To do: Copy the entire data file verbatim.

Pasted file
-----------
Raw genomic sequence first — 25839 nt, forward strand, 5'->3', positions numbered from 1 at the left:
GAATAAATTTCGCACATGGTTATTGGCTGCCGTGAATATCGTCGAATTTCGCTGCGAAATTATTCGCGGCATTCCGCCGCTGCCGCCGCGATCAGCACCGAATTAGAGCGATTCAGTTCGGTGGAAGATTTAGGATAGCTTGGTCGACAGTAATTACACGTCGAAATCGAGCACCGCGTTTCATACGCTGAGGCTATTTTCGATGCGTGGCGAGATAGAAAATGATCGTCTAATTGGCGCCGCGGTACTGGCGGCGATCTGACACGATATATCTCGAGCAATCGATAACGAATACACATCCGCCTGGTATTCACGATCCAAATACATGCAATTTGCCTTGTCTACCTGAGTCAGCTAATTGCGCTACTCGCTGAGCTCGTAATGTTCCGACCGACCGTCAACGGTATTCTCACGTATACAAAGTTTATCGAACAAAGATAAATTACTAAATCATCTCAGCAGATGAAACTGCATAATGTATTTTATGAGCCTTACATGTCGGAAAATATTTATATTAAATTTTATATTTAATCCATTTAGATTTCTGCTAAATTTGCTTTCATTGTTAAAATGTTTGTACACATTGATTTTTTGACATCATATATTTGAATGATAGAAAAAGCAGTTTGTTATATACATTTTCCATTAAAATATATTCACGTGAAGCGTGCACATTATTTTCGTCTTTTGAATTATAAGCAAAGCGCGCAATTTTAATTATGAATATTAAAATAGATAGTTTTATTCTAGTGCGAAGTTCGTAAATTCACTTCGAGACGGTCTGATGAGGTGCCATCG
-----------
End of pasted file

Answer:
Raw genomic sequence first — 25839 nt, forward strand, 5'->3', positions numbered from 1 at the left:
GAATAAATTTCGCACATGGTTATTGGCTGCCGTGAATATCGTCGAATTTCGCTGCGAAATTATTCGCGGCATTCCGCCGCTGCCGCCGCGATCAGCACCGAATTAGAGCGATTCAGTTCGGTGGAAGATTTAGGATAGCTTGGTCGACAGTAATTACACGTCGAAATCGAGCACCGCGTTTCATACGCTGAGGCTATTTTCGATGCGTGGCGAGATAGAAAATGATCGTCTAATTGGCGCCGCGGTACTGGCGGCGATCTGACACGATATATCTCGAGCAATCGATAACGAATACACATCCGCCTGGTATTCACGATCCAAATACATGCAATTTGCCTTGTCTACCTGAGTCAGCTAATTGCGCTACTCGCTGAGCTCGTAATGTTCCGACCGACCGTCAACGGTATTCTCACGTATACAAAGTTTATCGAACAAAGATAAATTACTAAATCATCTCAGCAGATGAAACTGCATAATGTATTTTATGAGCCTTACATGTCGGAAAATATTTATATTAAATTTTATATTTAATCCATTTAGATTTCTGCTAAATTTGCTTTCATTGTTAAAATGTTTGTACACATTGATTTTTTGACATCATATATTTGAATGATAGAAAAAGCAGTTTGTTATATACATTTTCCATTAAAATATATTCACGTGAAGCGTGCACATTATTTTCGTCTTTTGAATTATAAGCAAAGCGCGCAATTTTAATTATGAATATTAAAATAGATAGTTTTATTCTAGTGCGAAGTTCGTAAATTCACTTCGAGACGGTCTGATGAGGTGCCATCG